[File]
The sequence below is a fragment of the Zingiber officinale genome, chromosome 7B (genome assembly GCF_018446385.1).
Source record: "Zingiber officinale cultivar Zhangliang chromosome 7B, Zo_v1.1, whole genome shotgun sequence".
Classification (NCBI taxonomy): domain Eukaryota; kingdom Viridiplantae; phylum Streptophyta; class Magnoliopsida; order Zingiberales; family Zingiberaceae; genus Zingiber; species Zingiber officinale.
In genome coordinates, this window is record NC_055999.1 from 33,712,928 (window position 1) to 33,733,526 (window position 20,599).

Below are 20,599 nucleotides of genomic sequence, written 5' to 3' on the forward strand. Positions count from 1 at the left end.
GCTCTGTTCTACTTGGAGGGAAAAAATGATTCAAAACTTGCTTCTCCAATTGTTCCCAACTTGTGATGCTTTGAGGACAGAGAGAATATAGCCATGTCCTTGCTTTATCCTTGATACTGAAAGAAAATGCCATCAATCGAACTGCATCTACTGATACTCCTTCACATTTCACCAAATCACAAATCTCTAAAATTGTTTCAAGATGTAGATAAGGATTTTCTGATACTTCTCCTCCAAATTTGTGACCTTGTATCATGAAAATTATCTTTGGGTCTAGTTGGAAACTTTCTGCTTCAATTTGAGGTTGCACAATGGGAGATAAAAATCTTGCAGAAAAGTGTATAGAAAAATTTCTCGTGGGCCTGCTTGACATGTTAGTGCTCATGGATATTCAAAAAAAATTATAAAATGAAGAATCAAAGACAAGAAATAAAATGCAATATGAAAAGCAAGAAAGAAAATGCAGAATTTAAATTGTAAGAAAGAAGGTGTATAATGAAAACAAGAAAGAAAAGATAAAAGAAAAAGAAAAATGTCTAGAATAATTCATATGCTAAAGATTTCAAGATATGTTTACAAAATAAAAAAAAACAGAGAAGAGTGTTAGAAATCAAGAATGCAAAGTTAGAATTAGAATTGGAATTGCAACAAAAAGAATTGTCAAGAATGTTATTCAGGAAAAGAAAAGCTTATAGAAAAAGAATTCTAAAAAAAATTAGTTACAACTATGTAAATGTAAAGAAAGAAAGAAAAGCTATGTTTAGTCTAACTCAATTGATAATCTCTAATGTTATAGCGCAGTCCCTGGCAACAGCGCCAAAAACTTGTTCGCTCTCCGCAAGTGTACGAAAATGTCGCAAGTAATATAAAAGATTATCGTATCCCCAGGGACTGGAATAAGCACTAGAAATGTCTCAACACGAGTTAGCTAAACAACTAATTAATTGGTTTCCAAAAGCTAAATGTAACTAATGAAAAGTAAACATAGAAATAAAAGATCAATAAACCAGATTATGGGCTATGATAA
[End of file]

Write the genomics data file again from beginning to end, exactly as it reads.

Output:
The sequence below is a fragment of the Zingiber officinale genome, chromosome 7B (genome assembly GCF_018446385.1).
Source record: "Zingiber officinale cultivar Zhangliang chromosome 7B, Zo_v1.1, whole genome shotgun sequence".
Classification (NCBI taxonomy): domain Eukaryota; kingdom Viridiplantae; phylum Streptophyta; class Magnoliopsida; order Zingiberales; family Zingiberaceae; genus Zingiber; species Zingiber officinale.
In genome coordinates, this window is record NC_055999.1 from 33,712,928 (window position 1) to 33,733,526 (window position 20,599).

Below are 20,599 nucleotides of genomic sequence, written 5' to 3' on the forward strand. Positions count from 1 at the left end.
GCTCTGTTCTACTTGGAGGGAAAAAATGATTCAAAACTTGCTTCTCCAATTGTTCCCAACTTGTGATGCTTTGAGGACAGAGAGAATATAGCCATGTCCTTGCTTTATCCTTGATACTGAAAGAAAATGCCATCAATCGAACTGCATCTACTGATACTCCTTCACATTTCACCAAATCACAAATCTCTAAAATTGTTTCAAGATGTAGATAAGGATTTTCTGATACTTCTCCTCCAAATTTGTGACCTTGTATCATGAAAATTATCTTTGGGTCTAGTTGGAAACTTTCTGCTTCAATTTGAGGTTGCACAATGGGAGATAAAAATCTTGCAGAAAAGTGTATAGAAAAATTTCTCGTGGGCCTGCTTGACATGTTAGTGCTCATGGATATTCAAAAAAAATTATAAAATGAAGAATCAAAGACAAGAAATAAAATGCAATATGAAAAGCAAGAAAGAAAATGCAGAATTTAAATTGTAAGAAAGAAGGTGTATAATGAAAACAAGAAAGAAAAGATAAAAGAAAAAGAAAAATGTCTAGAATAATTCATATGCTAAAGATTTCAAGATATGTTTACAAAATAAAAAAAAACAGAGAAGAGTGTTAGAAATCAAGAATGCAAAGTTAGAATTAGAATTGGAATTGCAACAAAAAGAATTGTCAAGAATGTTATTCAGGAAAAGAAAAGCTTATAGAAAAAGAATTCTAAAAAAAATTAGTTACAACTATGTAAATGTAAAGAAAGAAAGAAAAGCTATGTTTAGTCTAACTCAATTGATAATCTCTAATGTTATAGCGCAGTCCCTGGCAACAGCGCCAAAAACTTGTTCGCTCTCCGCAAGTGTACGAAAATGTCGCAAGTAATATAAAAGATTATCGTATCCCCAGGGACTGGAATAAGCACTAGAAATGTCTCAACACGAGTTAGCTAAACAACTAATTAATTGGTTTCCAAAAGCTAAATGTAACTAATGAAAAGTAAACATAGAAATAAAAGATCAATAAACCAGATTATGGGCTATGATAA